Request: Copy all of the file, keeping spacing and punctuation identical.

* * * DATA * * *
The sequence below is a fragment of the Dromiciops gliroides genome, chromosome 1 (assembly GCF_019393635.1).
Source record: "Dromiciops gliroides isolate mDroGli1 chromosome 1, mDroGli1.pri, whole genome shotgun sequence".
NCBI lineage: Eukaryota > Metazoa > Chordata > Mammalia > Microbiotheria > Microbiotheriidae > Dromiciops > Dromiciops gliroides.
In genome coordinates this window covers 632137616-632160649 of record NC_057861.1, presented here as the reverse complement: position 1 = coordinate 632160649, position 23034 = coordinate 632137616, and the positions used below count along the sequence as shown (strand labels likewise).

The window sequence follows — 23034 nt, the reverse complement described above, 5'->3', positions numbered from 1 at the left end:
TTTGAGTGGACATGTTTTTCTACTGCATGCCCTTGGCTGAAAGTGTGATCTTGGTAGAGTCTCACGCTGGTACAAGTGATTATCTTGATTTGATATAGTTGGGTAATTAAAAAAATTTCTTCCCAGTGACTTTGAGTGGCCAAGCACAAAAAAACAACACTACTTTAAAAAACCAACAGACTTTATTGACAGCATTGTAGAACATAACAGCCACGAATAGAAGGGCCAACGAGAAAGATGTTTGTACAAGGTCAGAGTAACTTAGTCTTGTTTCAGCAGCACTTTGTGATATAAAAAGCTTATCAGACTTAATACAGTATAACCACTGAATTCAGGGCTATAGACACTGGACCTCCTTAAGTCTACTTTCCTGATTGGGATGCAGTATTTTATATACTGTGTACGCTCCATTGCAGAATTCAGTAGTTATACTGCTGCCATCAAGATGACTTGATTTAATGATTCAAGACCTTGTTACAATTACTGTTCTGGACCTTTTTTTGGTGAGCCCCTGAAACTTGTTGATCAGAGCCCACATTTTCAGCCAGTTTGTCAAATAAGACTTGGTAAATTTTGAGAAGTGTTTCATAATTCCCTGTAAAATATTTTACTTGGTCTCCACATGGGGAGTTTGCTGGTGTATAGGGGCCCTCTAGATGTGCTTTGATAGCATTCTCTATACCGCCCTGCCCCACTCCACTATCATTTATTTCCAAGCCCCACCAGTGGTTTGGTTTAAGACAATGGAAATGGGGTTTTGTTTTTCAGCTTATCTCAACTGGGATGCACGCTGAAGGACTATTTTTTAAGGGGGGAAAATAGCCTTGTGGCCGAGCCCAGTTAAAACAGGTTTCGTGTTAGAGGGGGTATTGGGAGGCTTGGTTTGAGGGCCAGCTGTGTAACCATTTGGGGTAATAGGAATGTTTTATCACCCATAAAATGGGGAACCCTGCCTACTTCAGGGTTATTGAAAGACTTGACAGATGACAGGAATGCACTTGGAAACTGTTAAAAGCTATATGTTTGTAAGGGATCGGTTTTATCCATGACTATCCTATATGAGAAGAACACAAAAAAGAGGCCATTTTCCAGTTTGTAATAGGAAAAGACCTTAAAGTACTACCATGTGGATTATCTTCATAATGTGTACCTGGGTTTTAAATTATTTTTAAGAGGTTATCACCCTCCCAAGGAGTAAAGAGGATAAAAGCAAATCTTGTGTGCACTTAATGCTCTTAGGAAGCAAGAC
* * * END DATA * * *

The sequence below is a fragment of the Dromiciops gliroides genome, chromosome 1 (assembly GCF_019393635.1).
Source record: "Dromiciops gliroides isolate mDroGli1 chromosome 1, mDroGli1.pri, whole genome shotgun sequence".
NCBI lineage: Eukaryota > Metazoa > Chordata > Mammalia > Microbiotheria > Microbiotheriidae > Dromiciops > Dromiciops gliroides.
In genome coordinates this window covers 632137616-632160649 of record NC_057861.1, presented here as the reverse complement: position 1 = coordinate 632160649, position 23034 = coordinate 632137616, and the positions used below count along the sequence as shown (strand labels likewise).

The window sequence follows — 23034 nt, the reverse complement described above, 5'->3', positions numbered from 1 at the left end:
TTTGAGTGGACATGTTTTTCTACTGCATGCCCTTGGCTGAAAGTGTGATCTTGGTAGAGTCTCACGCTGGTACAAGTGATTATCTTGATTTGATATAGTTGGGTAATTAAAAAAATTTCTTCCCAGTGACTTTGAGTGGCCAAGCACAAAAAAACAACACTACTTTAAAAAACCAACAGACTTTATTGACAGCATTGTAGAACATAACAGCCACGAATAGAAGGGCCAACGAGAAAGATGTTTGTACAAGGTCAGAGTAACTTAGTCTTGTTTCAGCAGCACTTTGTGATATAAAAAGCTTATCAGACTTAATACAGTATAACCACTGAATTCAGGGCTATAGACACTGGACCTCCTTAAGTCTACTTTCCTGATTGGGATGCAGTATTTTATATACTGTGTACGCTCCATTGCAGAATTCAGTAGTTATACTGCTGCCATCAAGATGACTTGATTTAATGATTCAAGACCTTGTTACAATTACTGTTCTGGACCTTTTTTTGGTGAGCCCCTGAAACTTGTTGATCAGAGCCCACATTTTCAGCCAGTTTGTCAAATAAGACTTGGTAAATTTTGAGAAGTGTTTCATAATTCCCTGTAAAATATTTTACTTGGTCTCCACATGGGGAGTTTGCTGGTGTATAGGGGCCCTCTAGATGTGCTTTGATAGCATTCTCTATACCGCCCTGCCCCACTCCACTATCATTTATTTCCAAGCCCCACCAGTGGTTTGGTTTAAGACAATGGAAATGGGGTTTTGTTTTTCAGCTTATCTCAACTGGGATGCACGCTGAAGGACTATTTTTTAAGGGGGGAAAATAGCCTTGTGGCCGAGCCCAGTTAAAACAGGTTTCGTGTTAGAGGGGGTATTGGGAGGCTTGGTTTGAGGGCCAGCTGTGTAACCATTTGGGGTAATAGGAATGTTTTATCACCCATAAAATGGGGAACCCTGCCTACTTCAGGGTTATTGAAAGACTTGACAGATGACAGGAATGCACTTGGAAACTGTTAAAAGCTATATGTTTGTAAGGGATCGGTTTTATCCATGACTATCCTATATGAGAAGAACACAAAAAAGAGGCCATTTTCCAGTTTGTAATAGGAAAAGACCTTAAAGTACTACCATGTGGATTATCTTCATAATGTGTACCTGGGTTTTAAATTATTTTTAAGAGGTTATCACCCTCCCAAGGAGTAAAGAGGATAAAAGCAAATCTTGTGTGCACTTAATGCTCTTAGGAAGCAAGAC